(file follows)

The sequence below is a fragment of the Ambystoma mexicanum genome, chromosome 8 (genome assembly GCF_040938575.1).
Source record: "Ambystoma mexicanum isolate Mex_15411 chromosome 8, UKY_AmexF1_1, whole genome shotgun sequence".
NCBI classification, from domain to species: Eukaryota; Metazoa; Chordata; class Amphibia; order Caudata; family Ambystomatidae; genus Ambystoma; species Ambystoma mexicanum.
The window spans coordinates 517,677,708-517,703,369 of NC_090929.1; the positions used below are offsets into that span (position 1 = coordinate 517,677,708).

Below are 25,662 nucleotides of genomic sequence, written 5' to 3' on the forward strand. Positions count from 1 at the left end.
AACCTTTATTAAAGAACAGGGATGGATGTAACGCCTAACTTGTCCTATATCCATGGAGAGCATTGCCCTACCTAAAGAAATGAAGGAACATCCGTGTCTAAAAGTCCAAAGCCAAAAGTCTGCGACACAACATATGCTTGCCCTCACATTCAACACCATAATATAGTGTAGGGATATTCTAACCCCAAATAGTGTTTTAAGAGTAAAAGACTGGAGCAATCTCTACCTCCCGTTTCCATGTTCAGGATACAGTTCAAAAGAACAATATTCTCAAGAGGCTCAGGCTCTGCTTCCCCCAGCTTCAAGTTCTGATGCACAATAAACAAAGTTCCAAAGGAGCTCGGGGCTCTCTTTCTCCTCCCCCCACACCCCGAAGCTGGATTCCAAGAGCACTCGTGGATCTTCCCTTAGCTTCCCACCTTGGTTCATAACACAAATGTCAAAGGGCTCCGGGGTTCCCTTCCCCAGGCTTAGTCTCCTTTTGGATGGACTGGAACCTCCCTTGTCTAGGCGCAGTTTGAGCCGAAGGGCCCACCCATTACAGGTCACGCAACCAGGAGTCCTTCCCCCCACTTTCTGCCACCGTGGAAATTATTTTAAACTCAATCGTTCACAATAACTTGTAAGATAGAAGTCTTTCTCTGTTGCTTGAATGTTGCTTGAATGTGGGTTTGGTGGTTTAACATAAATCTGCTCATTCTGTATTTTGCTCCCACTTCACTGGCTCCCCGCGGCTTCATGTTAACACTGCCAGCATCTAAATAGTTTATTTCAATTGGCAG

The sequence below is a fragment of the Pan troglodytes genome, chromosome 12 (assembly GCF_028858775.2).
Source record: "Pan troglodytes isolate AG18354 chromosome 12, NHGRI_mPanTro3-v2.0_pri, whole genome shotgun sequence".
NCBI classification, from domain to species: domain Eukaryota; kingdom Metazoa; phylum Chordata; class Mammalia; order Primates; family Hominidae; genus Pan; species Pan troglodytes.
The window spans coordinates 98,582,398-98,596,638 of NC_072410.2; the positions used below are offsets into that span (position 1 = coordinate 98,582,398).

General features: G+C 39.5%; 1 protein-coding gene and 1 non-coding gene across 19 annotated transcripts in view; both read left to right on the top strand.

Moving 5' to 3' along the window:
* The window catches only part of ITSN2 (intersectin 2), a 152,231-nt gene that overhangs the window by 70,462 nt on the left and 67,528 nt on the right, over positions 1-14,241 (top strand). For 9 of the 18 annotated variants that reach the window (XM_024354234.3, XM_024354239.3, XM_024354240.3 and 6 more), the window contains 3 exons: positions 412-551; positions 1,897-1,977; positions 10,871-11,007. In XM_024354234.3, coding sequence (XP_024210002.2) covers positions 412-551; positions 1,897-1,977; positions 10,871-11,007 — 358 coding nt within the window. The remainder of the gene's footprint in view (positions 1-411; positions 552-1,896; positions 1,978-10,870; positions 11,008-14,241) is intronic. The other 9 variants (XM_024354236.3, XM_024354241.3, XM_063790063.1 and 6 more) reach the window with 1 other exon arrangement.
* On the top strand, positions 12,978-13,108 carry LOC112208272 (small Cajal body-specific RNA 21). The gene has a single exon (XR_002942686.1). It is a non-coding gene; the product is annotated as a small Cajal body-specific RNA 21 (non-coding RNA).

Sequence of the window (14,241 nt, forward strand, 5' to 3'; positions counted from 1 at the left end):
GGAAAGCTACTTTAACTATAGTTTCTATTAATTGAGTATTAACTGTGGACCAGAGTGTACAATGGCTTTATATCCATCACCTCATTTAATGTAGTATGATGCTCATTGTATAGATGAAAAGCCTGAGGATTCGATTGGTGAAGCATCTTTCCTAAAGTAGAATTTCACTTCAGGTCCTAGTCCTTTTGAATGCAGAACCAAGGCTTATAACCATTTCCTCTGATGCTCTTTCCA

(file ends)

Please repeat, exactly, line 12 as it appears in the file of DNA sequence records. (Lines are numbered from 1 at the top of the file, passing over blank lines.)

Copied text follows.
Moving 5' to 3' along the window: